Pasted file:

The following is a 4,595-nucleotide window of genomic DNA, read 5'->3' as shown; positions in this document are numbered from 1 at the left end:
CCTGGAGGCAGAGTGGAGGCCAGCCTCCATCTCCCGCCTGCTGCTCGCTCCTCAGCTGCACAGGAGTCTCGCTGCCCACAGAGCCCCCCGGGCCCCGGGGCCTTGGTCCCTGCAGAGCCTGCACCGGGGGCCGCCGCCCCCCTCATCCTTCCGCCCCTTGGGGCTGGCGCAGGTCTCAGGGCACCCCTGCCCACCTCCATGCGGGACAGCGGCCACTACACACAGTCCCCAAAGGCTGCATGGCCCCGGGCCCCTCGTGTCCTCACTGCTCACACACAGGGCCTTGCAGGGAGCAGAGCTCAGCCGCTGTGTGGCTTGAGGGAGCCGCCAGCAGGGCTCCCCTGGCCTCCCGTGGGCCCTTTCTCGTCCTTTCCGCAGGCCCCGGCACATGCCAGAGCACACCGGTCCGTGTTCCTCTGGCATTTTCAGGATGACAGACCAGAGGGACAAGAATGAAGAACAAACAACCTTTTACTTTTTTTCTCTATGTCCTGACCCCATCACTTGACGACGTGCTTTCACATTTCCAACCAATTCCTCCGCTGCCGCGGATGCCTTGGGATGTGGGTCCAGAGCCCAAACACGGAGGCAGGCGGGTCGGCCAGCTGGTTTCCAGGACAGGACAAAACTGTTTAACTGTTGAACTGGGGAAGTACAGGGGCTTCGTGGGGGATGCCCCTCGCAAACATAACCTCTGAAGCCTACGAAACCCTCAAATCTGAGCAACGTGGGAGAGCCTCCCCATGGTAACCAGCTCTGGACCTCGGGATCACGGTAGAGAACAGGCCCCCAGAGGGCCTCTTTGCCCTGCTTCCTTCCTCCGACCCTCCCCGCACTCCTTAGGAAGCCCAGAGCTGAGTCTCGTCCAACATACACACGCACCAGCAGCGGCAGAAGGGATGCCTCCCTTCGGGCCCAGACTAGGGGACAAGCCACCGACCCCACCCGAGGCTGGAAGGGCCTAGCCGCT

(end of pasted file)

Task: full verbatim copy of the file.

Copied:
The following is a 4,595-nucleotide window of genomic DNA, read 5'->3' as shown; positions in this document are numbered from 1 at the left end:
CCTGGAGGCAGAGTGGAGGCCAGCCTCCATCTCCCGCCTGCTGCTCGCTCCTCAGCTGCACAGGAGTCTCGCTGCCCACAGAGCCCCCCGGGCCCCGGGGCCTTGGTCCCTGCAGAGCCTGCACCGGGGGCCGCCGCCCCCCTCATCCTTCCGCCCCTTGGGGCTGGCGCAGGTCTCAGGGCACCCCTGCCCACCTCCATGCGGGACAGCGGCCACTACACACAGTCCCCAAAGGCTGCATGGCCCCGGGCCCCTCGTGTCCTCACTGCTCACACACAGGGCCTTGCAGGGAGCAGAGCTCAGCCGCTGTGTGGCTTGAGGGAGCCGCCAGCAGGGCTCCCCTGGCCTCCCGTGGGCCCTTTCTCGTCCTTTCCGCAGGCCCCGGCACATGCCAGAGCACACCGGTCCGTGTTCCTCTGGCATTTTCAGGATGACAGACCAGAGGGACAAGAATGAAGAACAAACAACCTTTTACTTTTTTTCTCTATGTCCTGACCCCATCACTTGACGACGTGCTTTCACATTTCCAACCAATTCCTCCGCTGCCGCGGATGCCTTGGGATGTGGGTCCAGAGCCCAAACACGGAGGCAGGCGGGTCGGCCAGCTGGTTTCCAGGACAGGACAAAACTGTTTAACTGTTGAACTGGGGAAGTACAGGGGCTTCGTGGGGGATGCCCCTCGCAAACATAACCTCTGAAGCCTACGAAACCCTCAAATCTGAGCAACGTGGGAGAGCCTCCCCATGGTAACCAGCTCTGGACCTCGGGATCACGGTAGAGAACAGGCCCCCAGAGGGCCTCTTTGCCCTGCTTCCTTCCTCCGACCCTCCCCGCACTCCTTAGGAAGCCCAGAGCTGAGTCTCGTCCAACATACACACGCACCAGCAGCGGCAGAAGGGATGCCTCCCTTCGGGCCCAGACTAGGGGACAAGCCACCGACCCCACCCGAGGCTGGAAGGGCCTAGCCGCT